Medically Reviewed by Smitha Bhandari, MD on February 19, 2020

What’s Executive Function?

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Executive function (EF) is a set of basic, important mental skills. They regulate how you process information, remember, make decisions, react to situations, and manage time. Problems with EF can affect your self-control, focus, and relationships. Symptoms look similar to those of ADHD but can be due to many things, including genetics, depression, brain injury, and medications. It doesn’t have anything to do with how intelligent you are.

Lose or Misplace Things

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Do you seem to always forget where you left your cellphone or keys? Losing or misplacing items is a common executive function problem. You may be disorganized. You can’t keep track of your things. You may forget to bring a file to a work meeting or to grab your jacket on a cold day.

Can’t Tell or Remember a Story

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EF problems can affect how you remember names or events. You may have trouble when you tell someone a story or email them about an issue. You may forget important details. Or you jumble the order of how things happened.

Can’t Multitask or Get Started

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Do you have trouble when you have to juggle tasks or start a new project at work? You might often seem overwhelmed. Executive function helps us organize thoughts and time. If you have EF problems, you may struggle to plan long-term projects, get started, or multitask at the office or around the house.

Ants in Your Pants

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Do you find it hard to settle down? EF problems may make you feel as if you’re in a rush as you move from one task to the next. You’re easily distracted when you try to do anything. You’re impatient and can’t wait your turn in line.

Always Late

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People with executive function problems don’t manage their time or tasks very well. You’re always running late to work or social events like dinner at a restaurant. Your friends or family think you’re disorganized, a poor planner, or just rude.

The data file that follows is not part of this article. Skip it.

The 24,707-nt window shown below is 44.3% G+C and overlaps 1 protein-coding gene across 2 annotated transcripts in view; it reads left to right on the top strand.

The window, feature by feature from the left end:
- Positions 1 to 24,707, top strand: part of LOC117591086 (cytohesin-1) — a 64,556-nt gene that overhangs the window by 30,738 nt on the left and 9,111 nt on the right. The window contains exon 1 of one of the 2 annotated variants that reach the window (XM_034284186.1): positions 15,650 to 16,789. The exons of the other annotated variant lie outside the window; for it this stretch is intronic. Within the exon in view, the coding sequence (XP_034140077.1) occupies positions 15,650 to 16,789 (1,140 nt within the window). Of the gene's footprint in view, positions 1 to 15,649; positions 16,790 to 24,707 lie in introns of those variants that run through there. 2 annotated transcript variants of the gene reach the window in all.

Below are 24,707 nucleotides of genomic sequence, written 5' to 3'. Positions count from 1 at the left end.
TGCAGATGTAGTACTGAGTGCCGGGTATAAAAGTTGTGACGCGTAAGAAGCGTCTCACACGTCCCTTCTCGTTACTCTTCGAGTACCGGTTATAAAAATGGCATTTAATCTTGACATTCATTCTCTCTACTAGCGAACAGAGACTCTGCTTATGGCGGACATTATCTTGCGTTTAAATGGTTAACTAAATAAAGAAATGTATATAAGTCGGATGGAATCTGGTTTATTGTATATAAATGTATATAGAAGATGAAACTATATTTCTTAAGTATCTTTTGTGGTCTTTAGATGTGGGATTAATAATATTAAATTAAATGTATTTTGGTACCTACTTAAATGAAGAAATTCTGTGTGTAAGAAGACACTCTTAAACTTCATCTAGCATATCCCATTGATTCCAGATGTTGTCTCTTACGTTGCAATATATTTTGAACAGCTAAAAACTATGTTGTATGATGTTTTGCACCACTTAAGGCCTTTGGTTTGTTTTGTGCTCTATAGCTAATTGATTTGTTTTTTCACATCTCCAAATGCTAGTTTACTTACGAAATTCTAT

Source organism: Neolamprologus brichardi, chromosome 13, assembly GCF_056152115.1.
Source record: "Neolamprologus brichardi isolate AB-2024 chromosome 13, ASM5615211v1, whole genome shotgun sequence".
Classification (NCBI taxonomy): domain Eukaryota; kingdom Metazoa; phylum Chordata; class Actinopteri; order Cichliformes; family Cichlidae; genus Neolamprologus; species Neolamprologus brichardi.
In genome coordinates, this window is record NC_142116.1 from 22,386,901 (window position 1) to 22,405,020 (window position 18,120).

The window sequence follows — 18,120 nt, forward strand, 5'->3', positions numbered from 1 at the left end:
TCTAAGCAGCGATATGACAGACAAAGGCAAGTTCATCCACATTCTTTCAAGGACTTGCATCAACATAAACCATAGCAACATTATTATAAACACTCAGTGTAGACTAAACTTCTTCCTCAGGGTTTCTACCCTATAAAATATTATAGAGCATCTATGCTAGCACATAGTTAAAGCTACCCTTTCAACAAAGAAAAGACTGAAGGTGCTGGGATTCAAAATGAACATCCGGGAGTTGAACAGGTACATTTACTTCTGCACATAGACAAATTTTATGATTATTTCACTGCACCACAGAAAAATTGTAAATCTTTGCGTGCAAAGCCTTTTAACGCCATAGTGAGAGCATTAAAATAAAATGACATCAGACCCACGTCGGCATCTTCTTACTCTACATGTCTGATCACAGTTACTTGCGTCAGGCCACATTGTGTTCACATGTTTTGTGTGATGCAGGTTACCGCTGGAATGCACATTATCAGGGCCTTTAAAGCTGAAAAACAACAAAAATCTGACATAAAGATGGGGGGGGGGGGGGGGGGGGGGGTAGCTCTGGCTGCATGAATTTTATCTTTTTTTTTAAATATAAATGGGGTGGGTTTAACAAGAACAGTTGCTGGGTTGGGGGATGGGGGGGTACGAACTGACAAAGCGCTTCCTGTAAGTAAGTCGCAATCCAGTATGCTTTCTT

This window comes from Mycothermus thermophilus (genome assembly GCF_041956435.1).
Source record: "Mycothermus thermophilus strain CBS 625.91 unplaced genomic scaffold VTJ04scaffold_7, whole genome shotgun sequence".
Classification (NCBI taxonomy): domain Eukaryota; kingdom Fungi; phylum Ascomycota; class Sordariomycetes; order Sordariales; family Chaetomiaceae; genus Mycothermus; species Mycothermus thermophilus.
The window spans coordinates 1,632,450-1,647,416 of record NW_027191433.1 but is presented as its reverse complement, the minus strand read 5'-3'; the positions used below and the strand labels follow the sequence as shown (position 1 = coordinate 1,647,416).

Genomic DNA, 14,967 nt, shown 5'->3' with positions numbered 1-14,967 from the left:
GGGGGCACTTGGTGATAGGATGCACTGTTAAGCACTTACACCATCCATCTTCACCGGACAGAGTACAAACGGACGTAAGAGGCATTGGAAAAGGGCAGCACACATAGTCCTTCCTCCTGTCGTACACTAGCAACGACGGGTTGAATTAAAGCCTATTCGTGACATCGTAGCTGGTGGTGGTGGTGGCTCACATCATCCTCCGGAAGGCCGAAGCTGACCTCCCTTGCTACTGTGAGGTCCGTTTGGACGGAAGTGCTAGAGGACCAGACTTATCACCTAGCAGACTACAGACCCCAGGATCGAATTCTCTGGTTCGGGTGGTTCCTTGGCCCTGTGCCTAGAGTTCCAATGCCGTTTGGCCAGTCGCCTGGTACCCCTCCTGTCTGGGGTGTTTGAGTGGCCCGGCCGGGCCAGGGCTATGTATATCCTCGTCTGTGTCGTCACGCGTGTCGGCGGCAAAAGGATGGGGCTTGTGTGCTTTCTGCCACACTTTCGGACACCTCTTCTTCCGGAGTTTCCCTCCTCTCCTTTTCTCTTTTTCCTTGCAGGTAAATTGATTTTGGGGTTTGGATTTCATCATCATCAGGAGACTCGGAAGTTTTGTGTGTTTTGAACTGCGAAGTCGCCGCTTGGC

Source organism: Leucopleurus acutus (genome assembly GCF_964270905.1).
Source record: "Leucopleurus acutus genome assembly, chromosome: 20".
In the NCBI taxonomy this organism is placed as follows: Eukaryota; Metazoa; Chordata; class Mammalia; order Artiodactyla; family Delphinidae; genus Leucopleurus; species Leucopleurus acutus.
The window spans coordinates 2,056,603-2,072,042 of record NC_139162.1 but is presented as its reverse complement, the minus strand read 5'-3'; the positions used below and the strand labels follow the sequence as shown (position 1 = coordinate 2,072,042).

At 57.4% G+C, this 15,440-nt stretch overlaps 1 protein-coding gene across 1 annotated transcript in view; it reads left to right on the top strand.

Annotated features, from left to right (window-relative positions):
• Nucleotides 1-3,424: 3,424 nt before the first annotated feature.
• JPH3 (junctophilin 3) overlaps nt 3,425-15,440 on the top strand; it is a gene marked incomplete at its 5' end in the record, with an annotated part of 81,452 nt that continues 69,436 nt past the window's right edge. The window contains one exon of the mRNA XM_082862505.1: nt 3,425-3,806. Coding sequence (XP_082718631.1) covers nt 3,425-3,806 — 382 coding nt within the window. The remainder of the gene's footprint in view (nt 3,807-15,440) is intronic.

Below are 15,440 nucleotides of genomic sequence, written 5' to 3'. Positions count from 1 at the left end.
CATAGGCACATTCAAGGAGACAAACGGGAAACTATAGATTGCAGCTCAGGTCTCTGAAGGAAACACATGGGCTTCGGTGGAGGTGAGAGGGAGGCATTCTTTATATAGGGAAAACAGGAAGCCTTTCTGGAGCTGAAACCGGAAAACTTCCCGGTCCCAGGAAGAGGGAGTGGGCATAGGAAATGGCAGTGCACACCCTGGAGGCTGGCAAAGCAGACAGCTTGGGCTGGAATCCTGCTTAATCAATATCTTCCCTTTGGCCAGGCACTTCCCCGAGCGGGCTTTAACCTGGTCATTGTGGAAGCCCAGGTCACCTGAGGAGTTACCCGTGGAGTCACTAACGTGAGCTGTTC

Lose Your Train of Thought

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EF problems may mean you can’t stay focused on a task or a conversation. You don’t pay attention when someone else is talking to you. You often can’t concentrate, and you get distracted by what’s going on around you. Your mind wanders.

Read the Same Page Over and Over

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You may have an executive function problem if you can’t retain any information. You may read a page in a book without remembering what you just read. You tend to flip back and read the same passages over and over.

Can’t Finish a Task

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Do you sometimes feel stuck? Not being able to finish tasks and then go to the next item on your to-do list is one executive function problem. You may not be able to judge how long it takes to complete something. And you may leave projects unfinished.

More Than One Step Is Too Many

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People with executive function problems may be overwhelmed by tasks with lots of steps. You can’t remember long directions or instructions. You may not know how to decide what step to do first or what’s most important.

Can’t Remember Anything

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One of your executive functions is working memory. That’s when you hold pieces of information in your mind so you can use it to complete a task. You might forget the date of an event as you go to write it on your calendar, or you might not be able to recall how to use a program at work that you’ve used a zillion times.

Poor Impulse or Emotional Control

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Executive function problems can also affect how you feel. You may have mood swings often. You may not be able to keep your emotions in check. You’re impulsive. You interrupt and blurt things out when other people are talking.

Messy and Cluttered

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Is your closet cluttered? Can’t find what you need because your desk at work is covered in piles of paper? Your executive function problems may mean you don’t organize your home or workspace very well. You’re messy.

Miss Deadlines

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When you have executive function problems, you may not be able to set or follow a schedule. You miss deadlines all the time at work. You’re just that person who doesn’t follow through when something needs to be done.

Why Is Everyone Else Upset?

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Executive function problems may affect how you monitor your behavior. You may forget that next week is your mom’s birthday party. But you don’t process why this makes your family or friends upset. You can’t measure your behavior against what’s normal.

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